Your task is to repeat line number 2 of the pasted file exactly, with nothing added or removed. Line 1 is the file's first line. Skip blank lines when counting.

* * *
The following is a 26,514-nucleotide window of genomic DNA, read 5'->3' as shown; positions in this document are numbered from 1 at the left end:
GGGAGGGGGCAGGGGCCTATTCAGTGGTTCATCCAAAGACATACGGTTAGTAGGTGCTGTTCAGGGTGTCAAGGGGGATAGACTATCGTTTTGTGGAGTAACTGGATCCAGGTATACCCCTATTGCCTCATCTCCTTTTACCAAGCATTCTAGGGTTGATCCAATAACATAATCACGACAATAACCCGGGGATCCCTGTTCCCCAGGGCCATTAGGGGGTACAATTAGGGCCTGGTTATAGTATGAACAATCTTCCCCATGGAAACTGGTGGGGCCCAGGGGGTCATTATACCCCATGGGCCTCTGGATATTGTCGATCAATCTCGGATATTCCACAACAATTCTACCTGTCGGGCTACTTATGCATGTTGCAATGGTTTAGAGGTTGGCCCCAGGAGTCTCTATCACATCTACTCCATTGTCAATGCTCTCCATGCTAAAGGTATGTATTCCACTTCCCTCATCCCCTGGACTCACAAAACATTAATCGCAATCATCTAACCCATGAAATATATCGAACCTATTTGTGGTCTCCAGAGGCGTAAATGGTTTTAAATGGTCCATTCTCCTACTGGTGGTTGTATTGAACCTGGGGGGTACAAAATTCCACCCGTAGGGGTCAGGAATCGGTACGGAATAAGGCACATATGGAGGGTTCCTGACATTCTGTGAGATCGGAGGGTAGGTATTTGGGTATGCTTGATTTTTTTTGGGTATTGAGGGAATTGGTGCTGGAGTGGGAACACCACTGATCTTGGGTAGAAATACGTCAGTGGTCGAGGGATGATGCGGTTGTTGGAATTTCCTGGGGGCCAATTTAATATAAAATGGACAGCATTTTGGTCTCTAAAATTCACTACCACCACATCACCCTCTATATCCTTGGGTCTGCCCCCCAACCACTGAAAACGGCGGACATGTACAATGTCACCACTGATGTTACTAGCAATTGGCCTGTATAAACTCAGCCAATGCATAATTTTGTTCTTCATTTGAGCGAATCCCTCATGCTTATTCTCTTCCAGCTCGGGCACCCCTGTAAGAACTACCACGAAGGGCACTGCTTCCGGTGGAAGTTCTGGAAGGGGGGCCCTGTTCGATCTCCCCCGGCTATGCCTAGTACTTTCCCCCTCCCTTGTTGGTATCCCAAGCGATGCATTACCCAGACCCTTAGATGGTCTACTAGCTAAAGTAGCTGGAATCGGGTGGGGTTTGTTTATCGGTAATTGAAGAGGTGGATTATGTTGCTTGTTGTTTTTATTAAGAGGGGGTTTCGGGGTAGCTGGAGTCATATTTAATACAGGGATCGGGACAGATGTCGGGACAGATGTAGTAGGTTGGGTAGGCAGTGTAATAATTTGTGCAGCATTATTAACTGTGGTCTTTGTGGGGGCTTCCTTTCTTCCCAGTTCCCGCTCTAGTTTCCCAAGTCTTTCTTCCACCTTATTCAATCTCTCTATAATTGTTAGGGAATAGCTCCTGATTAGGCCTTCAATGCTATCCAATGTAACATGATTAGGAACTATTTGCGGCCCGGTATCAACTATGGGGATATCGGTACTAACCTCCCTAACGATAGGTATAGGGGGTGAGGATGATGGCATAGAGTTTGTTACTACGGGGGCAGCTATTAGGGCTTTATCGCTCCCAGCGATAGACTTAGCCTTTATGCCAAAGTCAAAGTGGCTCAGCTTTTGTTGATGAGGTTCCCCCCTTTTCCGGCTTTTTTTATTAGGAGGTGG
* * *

GGGAGGGGGCAGGGGCCTATTCAGTGGTTCATCCAAAGACATACGGTTAGTAGGTGCTGTTCAGGGTGTCAAGGGGGATAGACTATCGTTTTGTGGAGTAACTGGATCCAGGTATACCCCTATTGCCTCATCTCCTTTTACCAAGCATTCTAGGGTTGATCCAATAACATAATCACGACAATAACCCGGGGATCCCTGTTCCCCAGGGCCATTAGGGGGTACAATTAGGGCCTGGTTATAGTATGAACAATCTTCCCCATGGAAACTGGTGGGGCCCAGGGGGTCATTATACCCCATGGGCCTCTGGATATTGTCGATCAATCTCGGATATTCCACAACAATTCTACCTGTCGGGCTACTTATGCATGTTGCAATGGTTTAGAGGTTGGCCCCAGGAGTCTCTATCACATCTACTCCATTGTCAATGCTCTCCATGCTAAAGGTATGTATTCCACTTCCCTCATCCCCTGGACTCACAAAACATTAATCGCAATCATCTAACCCATGAAATATATCGAACCTATTTGTGGTCTCCAGAGGCGTAAATGGTTTTAAATGGTCCATTCTCCTACTGGTGGTTGTATTGAACCTGGGGGGTACAAAATTCCACCCGTAGGGGTCAGGAATCGGTACGGAATAAGGCACATATGGAGGGTTCCTGACATTCTGTGAGATCGGAGGGTAGGTATTTGGGTATGCTTGATTTTTTTTGGGTATTGAGGGAATTGGTGCTGGAGTGGGAACACCACTGATCTTGGGTAGAAATACGTCAGTGGTCGAGGGATGATGCGGTTGTTGGAATTTCCTGGGGGCCAATTTAATATAAAATGGACAGCATTTTGGTCTCTAAAATTCACTACCACCACATCACCCTCTATATCCTTGGGTCTGCCCCCCAACCACTGAAAACGGCGGACATGTACAATGTCACCACTGATGTTACTAGCAATTGGCCTGTATAAACTCAGCCAATGCATAATTTTGTTCTTCATTTGAGCGAATCCCTCATGCTTATTCTCTTCCAGCTCGGGCACCCCTGTAAGAACTACCACGAAGGGCACTGCTTCCGGTGGAAGTTCTGGAAGGGGGGCCCTGTTCGATCTCCCCCGGCTATGCCTAGTACTTTCCCCCTCCCTTGTTGGTATCCCAAGCGATGCATTACCCAGACCCTTAGATGGTCTACTAGCTAAAGTAGCTGGAATCGGGTGGGGTTTGTTTATCGGTAATTGAAGAGGTGGATTATGTTGCTTGTTGTTTTTATTAAGAGGGGGTTTCGGGGTAGCTGGAGTCATATTTAATACAGGGATCGGGACAGATGTCGGGACAGATGTAGTAGGTTGGGTAGGCAGTGTAATAATTTGTGCAGCATTATTAACTGTGGTCTTTGTGGGGGCTTCCTTTCTTCCCAGTTCCCGCTCTAGTTTCCCAAGTCTTTCTTCCACCTTATTCAATCTCTCTATAATTGTTAGGGAATAGCTCCTGATTAGGCCTTCAATGCTATCCAATGTAACATGATTAGGAACTATTTGCGGCCCGGTATCAACTATGGGGATATCGGTACTAACCTCCCTAACGATAGGTATAGGGGGTGAGGATGATGGCATAGAGTTTGTTACTACGGGGGCAGCTATTAGGGCTTTATCGCTCCCAGCGATAGACTTAGCCTTTATGCCAAAGTCAAAGTGGCTCAGCTTTTGTTGATGAGGTTCCCCCCTTTTCCGGCTTTTTTTATTAGGAGGTGG